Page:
Beersheba was associated with Abraham, Isaac, and Jacob, too. It was at Beersheba that Abimelech and Phicol said to Abraham, “God is with you in all that you do” (Genesis 21:22). Later, Yahweh made this promise to Isaac while he was in Beersheba: “Fear not, for I am with you” (Genesis 26:23-24). As an old man, Jacob arrived in Beersheba on his trip to Egypt, and there God said, “Do not be afraid to go down to Egypt for there I will make you into a great nation. I Myself will go down with you into Egypt, and I will also bring you up again” (Genesis 46:3-4). The town was a place where the three patriarchs had comforted with the assurance of Yahweh’s presence and blessing in their lives.
What horror, therefore, it must have been to hear Amos warn, “Do not travel to Beersheba” (5:5). The ancient site could no longer furnish a gracious encounter with the living God. As its just judgment the idolatrous high place at Beersheba was destroyed by Josiah about 150 years later (ca. 632 BC) (2 Kings 23:8).
The Lord will not remain silent. Rather than making pilgrimages to these heterodox worship centers, the Lord invites His people to “Seek Me and live” (Amos 5:4). To “seek” is a “worship” word. By it, God calls His people away from false worship to Himself. Our silence is sin when we fail to speak against false religions that ensnare so many with their lies and as we fear the reaction of our culture rather than insisting loudly and clearly that there is no way to God except through Jesus.
Silence is also sin when we fail to speak up on behalf of those who are oppressed by the powerful. Amos cites the corruption of Israel legal processes. While the king served as chief justice in his realm, ordinary courts were made up of respected citizens in any town. This court sat at the gate of the city and heard the testimony of those involved. According to God’s precept, the judges were to “decide between [the litigants], acquitting the innocent and condemning the guilty” and prescribing punishment if necessary (Deuteronomy 25:1).
Of Israel’s many offenses against His Law, the Lord singles out the perversion of justice. The clearest test of moral attitudes would present itself when one of the parties in a legal case was a widow, an orphan, or a foreigner. Such persons had no one to defend them from injustice. The judges had to take particular care to give their decision. God’s Law also included explicit warnings against letting money talk in court, one way or the other. Fairness and the law should guide the judges; they should favor neither the poor nor the rich in their decisions (Exodus 23:3, 6). “You shall take no bribe, for a bribe blinds the clearsighted and subverts the cause of those who are in the right” (Exodus 23:8).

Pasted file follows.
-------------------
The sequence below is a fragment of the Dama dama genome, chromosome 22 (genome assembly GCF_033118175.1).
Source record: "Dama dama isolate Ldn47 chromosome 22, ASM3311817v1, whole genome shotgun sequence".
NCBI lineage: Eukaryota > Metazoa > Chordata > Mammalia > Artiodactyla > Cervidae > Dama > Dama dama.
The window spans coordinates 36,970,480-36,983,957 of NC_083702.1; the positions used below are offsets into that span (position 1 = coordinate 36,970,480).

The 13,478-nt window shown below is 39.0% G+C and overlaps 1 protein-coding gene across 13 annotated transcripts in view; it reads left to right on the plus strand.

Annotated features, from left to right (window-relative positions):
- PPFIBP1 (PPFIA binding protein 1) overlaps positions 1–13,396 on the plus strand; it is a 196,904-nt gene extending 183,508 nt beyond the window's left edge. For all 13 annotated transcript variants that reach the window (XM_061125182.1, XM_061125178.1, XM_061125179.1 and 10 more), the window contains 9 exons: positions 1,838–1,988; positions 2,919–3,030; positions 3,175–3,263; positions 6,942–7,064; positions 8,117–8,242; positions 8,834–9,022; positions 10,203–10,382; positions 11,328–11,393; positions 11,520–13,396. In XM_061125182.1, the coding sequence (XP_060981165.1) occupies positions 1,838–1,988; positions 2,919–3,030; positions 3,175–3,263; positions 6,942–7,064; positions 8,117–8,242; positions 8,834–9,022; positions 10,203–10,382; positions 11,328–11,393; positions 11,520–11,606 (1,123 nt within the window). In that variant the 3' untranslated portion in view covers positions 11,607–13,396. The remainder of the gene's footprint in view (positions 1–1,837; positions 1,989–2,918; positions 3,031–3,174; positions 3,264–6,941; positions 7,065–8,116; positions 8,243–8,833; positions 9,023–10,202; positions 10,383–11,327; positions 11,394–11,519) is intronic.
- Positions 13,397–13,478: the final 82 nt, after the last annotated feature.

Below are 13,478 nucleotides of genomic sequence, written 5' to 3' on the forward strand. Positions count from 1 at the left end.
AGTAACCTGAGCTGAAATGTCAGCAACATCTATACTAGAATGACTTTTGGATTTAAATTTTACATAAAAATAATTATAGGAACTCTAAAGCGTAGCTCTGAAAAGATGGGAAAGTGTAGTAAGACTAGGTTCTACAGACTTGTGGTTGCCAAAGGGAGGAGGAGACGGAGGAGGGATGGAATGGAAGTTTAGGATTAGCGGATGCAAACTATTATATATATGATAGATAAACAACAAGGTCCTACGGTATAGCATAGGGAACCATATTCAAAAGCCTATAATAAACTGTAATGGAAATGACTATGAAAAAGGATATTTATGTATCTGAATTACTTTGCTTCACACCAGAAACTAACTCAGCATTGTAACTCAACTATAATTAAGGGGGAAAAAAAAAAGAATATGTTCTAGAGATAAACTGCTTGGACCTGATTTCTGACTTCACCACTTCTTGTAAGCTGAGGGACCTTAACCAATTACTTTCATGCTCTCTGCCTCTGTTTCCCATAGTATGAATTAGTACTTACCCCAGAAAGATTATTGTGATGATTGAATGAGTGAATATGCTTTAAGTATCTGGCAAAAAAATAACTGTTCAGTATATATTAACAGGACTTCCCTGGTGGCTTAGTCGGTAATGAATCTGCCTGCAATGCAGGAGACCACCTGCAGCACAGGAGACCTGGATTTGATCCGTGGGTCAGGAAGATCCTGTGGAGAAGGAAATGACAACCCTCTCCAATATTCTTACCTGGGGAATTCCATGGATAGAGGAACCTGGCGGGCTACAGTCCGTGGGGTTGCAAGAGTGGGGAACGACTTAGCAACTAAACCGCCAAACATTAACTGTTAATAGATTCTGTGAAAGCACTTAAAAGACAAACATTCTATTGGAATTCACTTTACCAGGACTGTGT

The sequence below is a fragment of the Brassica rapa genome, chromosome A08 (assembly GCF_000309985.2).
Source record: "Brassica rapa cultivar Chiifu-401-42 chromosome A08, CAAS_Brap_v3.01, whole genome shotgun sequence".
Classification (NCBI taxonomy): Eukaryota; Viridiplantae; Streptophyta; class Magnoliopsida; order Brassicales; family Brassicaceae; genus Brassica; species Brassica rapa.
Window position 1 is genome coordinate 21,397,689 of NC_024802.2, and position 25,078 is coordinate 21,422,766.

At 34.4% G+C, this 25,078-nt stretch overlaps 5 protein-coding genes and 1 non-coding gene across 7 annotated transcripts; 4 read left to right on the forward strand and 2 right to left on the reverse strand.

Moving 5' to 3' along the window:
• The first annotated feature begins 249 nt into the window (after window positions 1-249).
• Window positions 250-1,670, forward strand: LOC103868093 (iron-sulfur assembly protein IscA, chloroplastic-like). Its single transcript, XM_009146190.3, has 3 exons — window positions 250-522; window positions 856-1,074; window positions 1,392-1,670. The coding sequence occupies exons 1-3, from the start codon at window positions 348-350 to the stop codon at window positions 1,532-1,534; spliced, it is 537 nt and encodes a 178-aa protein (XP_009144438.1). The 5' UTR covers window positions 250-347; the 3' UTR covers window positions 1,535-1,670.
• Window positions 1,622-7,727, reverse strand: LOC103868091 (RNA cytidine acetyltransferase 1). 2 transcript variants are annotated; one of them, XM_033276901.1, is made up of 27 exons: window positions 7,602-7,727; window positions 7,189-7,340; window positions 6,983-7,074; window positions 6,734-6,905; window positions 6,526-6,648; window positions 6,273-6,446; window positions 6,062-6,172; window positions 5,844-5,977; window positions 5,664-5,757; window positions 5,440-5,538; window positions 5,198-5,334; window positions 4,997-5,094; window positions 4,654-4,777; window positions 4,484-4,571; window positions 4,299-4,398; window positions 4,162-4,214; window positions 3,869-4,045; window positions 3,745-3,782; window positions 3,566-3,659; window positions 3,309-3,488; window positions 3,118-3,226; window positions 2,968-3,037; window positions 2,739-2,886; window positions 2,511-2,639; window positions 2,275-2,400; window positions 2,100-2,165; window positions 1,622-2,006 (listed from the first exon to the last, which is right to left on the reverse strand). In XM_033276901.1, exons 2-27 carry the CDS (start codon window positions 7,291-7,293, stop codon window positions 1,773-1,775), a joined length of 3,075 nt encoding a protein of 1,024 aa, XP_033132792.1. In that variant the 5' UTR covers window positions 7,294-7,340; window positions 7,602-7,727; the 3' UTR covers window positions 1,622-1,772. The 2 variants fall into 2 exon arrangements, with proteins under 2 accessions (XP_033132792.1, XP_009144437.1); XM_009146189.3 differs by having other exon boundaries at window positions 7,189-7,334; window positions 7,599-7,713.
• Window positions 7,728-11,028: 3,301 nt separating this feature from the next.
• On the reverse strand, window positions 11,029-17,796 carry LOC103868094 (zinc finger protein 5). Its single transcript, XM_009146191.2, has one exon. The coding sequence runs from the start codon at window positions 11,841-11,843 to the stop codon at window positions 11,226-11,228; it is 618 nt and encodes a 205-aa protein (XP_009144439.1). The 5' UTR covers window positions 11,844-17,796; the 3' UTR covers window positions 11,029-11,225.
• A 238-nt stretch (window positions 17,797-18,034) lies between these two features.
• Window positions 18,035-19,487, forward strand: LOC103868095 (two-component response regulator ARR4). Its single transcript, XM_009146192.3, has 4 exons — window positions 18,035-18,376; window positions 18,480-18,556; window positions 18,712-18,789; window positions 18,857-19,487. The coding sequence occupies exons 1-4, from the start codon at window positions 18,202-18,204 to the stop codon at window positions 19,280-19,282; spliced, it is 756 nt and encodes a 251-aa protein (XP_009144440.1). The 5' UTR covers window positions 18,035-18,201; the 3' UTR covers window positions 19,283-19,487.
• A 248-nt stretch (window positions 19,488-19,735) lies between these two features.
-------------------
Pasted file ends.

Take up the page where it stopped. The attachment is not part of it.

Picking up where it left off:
Our silence is sin when we do not speak for those who have no voice—the unborn, the elderly, the child, the refugee, the poor, the disenfranchised, those who are shouted down by the most vocal, radical opponents, those who suffer for the name of Jesus. Our silence is sin when we don’t warn of the dangers false teaching and worry more about what someone will say or think about us than the many precious souls who are be led away from our Savior. Our silence is sin when we water down our teaching or we fail to speak the truth in love for sake of “just getting along” nice and to prevent our own discomfort.
Every age will produce a multitude of people who see evil, know it is wrong, but fear man more than God and remain silent rather than speak out. Such was the case in Nazi Germany. Martin Niemöller, a Lutheran pastor held for seven years in concentration camps for speaking out against Hitler and his regime is famously quoted as saying of his own failure to speak out initially:
First they came for the socialists, and I did not speak out—because I was not a socialist. Then they came for the trade unionists, and I did not speak out— because I was not a trade unionist. Then they came for the Jews, and I did not speak out—because I was not a Jew. Then they came for me—and there was no one left to speak for me.